Appetite for Alternative UCITS shows no abating
The appetite for alternative UCITS funds continues to grow amid institutional investor demand and regulatory uncertainty around the Alternative Investment Fund Managers Directive (AIFMD).
A number of institutional investors, such as risk-averse pension funds and insurers within Europe, are more amenable to investing into UCITS as they recognize the product offers them generous liquidity terms and is onshore, something that resonates with their underlying shareholders.
UCITS strategies have evolved markedly over the preceding three decades having shifted beyond vanilla bonds and equities into more dynamic offerings, particularly following the passage of UCITS III. Nonetheless, regulators are conscious that the brand must remain robust if it is to retain its investor appeal, with the European Securities and Markets Authority (ESMA) clamping down on alternative managers transacting in commodity derivatives, for example.
The allure of UCITS is not just confined to Europe. Allocators in Latin America and Asia-Pacific (APAC) remain enthusiastic buyers of the brand. However, the ASEAN Collective Investment Scheme (CIS) which will permit cross-border retail fund passporting between Singapore, Thailand and Malaysia went live in August 2014, and this initiative could pose a challenge to UCITS.
Another UCITS challenger in APAC could be the Asian Region Funds Passport (ARFP), which envisages fund passporting between Australia, New Zealand, Singapore, South Korea, Thailand and Philippines, although this is some way from fruition. Interest in UCITS among US investors remains lacklustre as many prefer to invest into ’40 Act funds, although this aversion to UCITS could yet change. Nonetheless, UCITS remains one of the most reputable fund brands in APAC and Latin America.
AIFMD uncertainty is also facilitating growing interest in UCITS with a number of US managers looking to unveil UCITS compliant alternative funds. Several EU member states have gold-plated their national private placement regimes (NPPR) – such as Germany and Denmark - making it increasingly hard for AIFMs to market to institutional investors.
While there are some barriers for UCITS to clear when marketing across the EU, there have been major improvements following UCITS IV’s introduction making it easier to distribute, without impediment, into the majority of member states.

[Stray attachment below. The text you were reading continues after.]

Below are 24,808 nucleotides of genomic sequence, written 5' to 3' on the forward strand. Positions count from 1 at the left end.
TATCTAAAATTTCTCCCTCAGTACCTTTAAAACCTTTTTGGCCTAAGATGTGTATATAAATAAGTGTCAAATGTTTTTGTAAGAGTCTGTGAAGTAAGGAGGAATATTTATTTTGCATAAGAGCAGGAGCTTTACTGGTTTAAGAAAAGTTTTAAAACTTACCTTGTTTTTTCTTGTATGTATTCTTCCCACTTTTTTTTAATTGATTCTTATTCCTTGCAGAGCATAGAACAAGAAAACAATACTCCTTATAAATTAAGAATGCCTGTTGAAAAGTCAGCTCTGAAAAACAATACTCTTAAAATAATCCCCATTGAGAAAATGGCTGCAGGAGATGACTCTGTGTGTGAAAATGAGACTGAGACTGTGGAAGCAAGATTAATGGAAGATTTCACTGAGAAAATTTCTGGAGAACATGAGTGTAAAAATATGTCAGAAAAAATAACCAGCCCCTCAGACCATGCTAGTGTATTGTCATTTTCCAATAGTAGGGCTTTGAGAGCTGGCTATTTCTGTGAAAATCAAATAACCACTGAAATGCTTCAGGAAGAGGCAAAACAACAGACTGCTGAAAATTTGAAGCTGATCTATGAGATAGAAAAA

Those non-EU firms relying on reverse solicitation to attract capital have found that it has yielded few results, while others have been warned by lawyers that minor marketing breaches could expose them to severe regulatory sanctions. Continued uncertainty as to whether the pan-EU marketing passport will be extended to non-EU managers is also pushing more non-EU firms to embrace UCITS. The costs associated of AIFMD are still unknown, and many managers are pursuing UCITS as it is a tried and tested model.
Going forward, UCITS V – due to be implemented in March 2016 - will introduce a number of changes. It will impose a stricter version of depositary liability than AIFMD whereby depositaries will be prohibited from discharging any liability for loss or misappropriation of assets at the sub-custodian including the Central Securities Depository (CSD). It will also subject fund managers to remuneration restrictions similar to that of AIFMD as regulators seek to harmonise the two Directives.
There are even discussions around UCITS VI, which some believe will facilitate a pan-EU depositary passport meaning managers will not need to appoint a depositary operating in the same jurisdiction as their UCITS fund. This would be hugely beneficial to jurisdictions such as Malta which do not possess a wide range of depositary operations. There is also speculation around the adoption of stricter eligibility criteria for assets that can be traded by UCITS. It is believed this is part of European regulators’ attempts to make UCITS strictly retail and AIFMs institutional.
At present, alternative managers are readily embracing UCITS as they recognize the capital raising opportunities it affords. Simultaneously, uncertainty around AIFMD is prompting some non-EU managers to embrace UCITS in order to gain a European footprint.
Colin Keane, Country Head of SS&C GlobeOp Ireland